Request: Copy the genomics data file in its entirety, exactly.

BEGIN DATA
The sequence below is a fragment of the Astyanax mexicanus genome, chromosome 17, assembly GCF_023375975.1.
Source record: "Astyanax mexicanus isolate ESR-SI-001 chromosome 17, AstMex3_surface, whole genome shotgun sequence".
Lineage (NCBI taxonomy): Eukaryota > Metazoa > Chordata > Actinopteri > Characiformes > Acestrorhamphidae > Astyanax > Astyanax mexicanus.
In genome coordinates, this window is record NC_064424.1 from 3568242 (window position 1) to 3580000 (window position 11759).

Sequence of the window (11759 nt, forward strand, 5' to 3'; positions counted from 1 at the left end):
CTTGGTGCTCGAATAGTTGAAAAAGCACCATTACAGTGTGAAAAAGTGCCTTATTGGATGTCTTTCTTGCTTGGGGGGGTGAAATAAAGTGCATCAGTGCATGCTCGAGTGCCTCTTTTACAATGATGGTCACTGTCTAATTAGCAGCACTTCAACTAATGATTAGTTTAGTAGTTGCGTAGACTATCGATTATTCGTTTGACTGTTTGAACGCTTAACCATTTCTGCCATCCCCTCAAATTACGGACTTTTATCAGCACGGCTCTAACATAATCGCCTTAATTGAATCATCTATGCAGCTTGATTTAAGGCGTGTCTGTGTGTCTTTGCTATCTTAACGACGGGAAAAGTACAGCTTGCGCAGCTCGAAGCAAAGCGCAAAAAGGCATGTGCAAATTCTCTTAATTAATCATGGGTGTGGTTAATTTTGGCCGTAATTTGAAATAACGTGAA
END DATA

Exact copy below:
The sequence below is a fragment of the Astyanax mexicanus genome, chromosome 17, assembly GCF_023375975.1.
Source record: "Astyanax mexicanus isolate ESR-SI-001 chromosome 17, AstMex3_surface, whole genome shotgun sequence".
Lineage (NCBI taxonomy): Eukaryota > Metazoa > Chordata > Actinopteri > Characiformes > Acestrorhamphidae > Astyanax > Astyanax mexicanus.
In genome coordinates, this window is record NC_064424.1 from 3568242 (window position 1) to 3580000 (window position 11759).

Sequence of the window (11759 nt, forward strand, 5' to 3'; positions counted from 1 at the left end):
CTTGGTGCTCGAATAGTTGAAAAAGCACCATTACAGTGTGAAAAAGTGCCTTATTGGATGTCTTTCTTGCTTGGGGGGGTGAAATAAAGTGCATCAGTGCATGCTCGAGTGCCTCTTTTACAATGATGGTCACTGTCTAATTAGCAGCACTTCAACTAATGATTAGTTTAGTAGTTGCGTAGACTATCGATTATTCGTTTGACTGTTTGAACGCTTAACCATTTCTGCCATCCCCTCAAATTACGGACTTTTATCAGCACGGCTCTAACATAATCGCCTTAATTGAATCATCTATGCAGCTTGATTTAAGGCGTGTCTGTGTGTCTTTGCTATCTTAACGACGGGAAAAGTACAGCTTGCGCAGCTCGAAGCAAAGCGCAAAAAGGCATGTGCAAATTCTCTTAATTAATCATGGGTGTGGTTAATTTTGGCCGTAATTTGAAATAACGTGAA